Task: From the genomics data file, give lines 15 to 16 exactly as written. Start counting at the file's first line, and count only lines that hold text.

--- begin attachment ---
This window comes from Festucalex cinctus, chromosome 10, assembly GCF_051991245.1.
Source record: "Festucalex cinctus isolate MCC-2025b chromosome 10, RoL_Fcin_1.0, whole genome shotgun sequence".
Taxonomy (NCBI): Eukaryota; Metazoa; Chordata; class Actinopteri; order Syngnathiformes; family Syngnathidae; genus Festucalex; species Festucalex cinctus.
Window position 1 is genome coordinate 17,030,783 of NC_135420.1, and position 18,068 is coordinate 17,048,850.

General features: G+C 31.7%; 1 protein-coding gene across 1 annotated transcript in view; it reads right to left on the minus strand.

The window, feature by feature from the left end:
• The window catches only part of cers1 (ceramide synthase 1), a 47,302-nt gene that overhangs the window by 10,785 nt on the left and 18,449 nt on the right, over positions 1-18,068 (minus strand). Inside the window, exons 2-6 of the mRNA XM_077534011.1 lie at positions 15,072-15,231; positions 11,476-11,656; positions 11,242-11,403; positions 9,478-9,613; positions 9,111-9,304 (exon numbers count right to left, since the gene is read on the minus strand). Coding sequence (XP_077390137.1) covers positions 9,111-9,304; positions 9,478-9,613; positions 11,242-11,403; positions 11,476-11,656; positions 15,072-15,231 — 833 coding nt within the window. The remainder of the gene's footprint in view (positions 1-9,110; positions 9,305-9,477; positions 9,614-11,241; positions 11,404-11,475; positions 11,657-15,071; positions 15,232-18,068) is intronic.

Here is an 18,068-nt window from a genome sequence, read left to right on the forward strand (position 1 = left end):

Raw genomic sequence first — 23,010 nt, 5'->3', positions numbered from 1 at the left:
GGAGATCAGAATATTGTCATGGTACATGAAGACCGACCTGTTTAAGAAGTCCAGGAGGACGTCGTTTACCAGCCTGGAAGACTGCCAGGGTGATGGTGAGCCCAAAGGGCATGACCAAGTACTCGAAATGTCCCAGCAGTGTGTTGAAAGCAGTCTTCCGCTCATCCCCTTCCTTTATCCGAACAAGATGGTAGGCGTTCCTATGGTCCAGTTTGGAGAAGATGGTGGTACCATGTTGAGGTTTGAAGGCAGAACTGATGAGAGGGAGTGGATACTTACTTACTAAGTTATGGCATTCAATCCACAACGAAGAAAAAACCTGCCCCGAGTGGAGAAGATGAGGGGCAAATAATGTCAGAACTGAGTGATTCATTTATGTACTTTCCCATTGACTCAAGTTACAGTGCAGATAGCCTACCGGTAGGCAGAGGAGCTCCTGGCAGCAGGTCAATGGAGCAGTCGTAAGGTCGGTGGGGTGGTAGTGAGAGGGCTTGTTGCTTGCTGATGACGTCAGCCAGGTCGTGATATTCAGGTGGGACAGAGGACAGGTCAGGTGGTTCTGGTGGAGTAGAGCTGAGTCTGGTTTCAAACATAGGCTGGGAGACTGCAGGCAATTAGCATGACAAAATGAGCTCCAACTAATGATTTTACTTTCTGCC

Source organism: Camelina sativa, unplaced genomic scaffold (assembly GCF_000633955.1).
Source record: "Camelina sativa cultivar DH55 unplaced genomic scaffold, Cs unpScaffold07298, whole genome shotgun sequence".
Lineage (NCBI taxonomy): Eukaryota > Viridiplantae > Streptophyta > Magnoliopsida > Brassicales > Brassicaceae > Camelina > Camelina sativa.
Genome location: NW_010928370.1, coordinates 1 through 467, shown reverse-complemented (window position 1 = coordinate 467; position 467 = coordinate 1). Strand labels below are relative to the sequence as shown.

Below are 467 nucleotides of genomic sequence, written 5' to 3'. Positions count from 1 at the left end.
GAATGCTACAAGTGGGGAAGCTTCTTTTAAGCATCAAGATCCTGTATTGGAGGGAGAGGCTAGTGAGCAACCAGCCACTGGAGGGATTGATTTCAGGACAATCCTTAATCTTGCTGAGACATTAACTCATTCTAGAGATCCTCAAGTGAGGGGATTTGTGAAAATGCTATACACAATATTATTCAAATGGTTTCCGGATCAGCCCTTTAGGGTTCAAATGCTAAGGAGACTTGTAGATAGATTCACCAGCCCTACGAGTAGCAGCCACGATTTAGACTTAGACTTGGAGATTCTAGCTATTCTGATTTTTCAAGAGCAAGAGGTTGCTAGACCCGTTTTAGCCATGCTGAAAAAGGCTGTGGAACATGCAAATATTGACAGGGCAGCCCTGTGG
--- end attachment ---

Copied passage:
Below are 467 nucleotides of genomic sequence, written 5' to 3'. Positions count from 1 at the left end.
GAATGCTACAAGTGGGGAAGCTTCTTTTAAGCATCAAGATCCTGTATTGGAGGGAGAGGCTAGTGAGCAACCAGCCACTGGAGGGATTGATTTCAGGACAATCCTTAATCTTGCTGAGACATTAACTCATTCTAGAGATCCTCAAGTGAGGGGATTTGTGAAAATGCTATACACAATATTATTCAAATGGTTTCCGGATCAGCCCTTTAGGGTTCAAATGCTAAGGAGACTTGTAGATAGATTCACCAGCCCTACGAGTAGCAGCCACGATTTAGACTTAGACTTGGAGATTCTAGCTATTCTGATTTTTCAAGAGCAAGAGGTTGCTAGACCCGTTTTAGCCATGCTGAAAAAGGCTGTGGAACATGCAAATATTGACAGGGCAGCCCTGTGG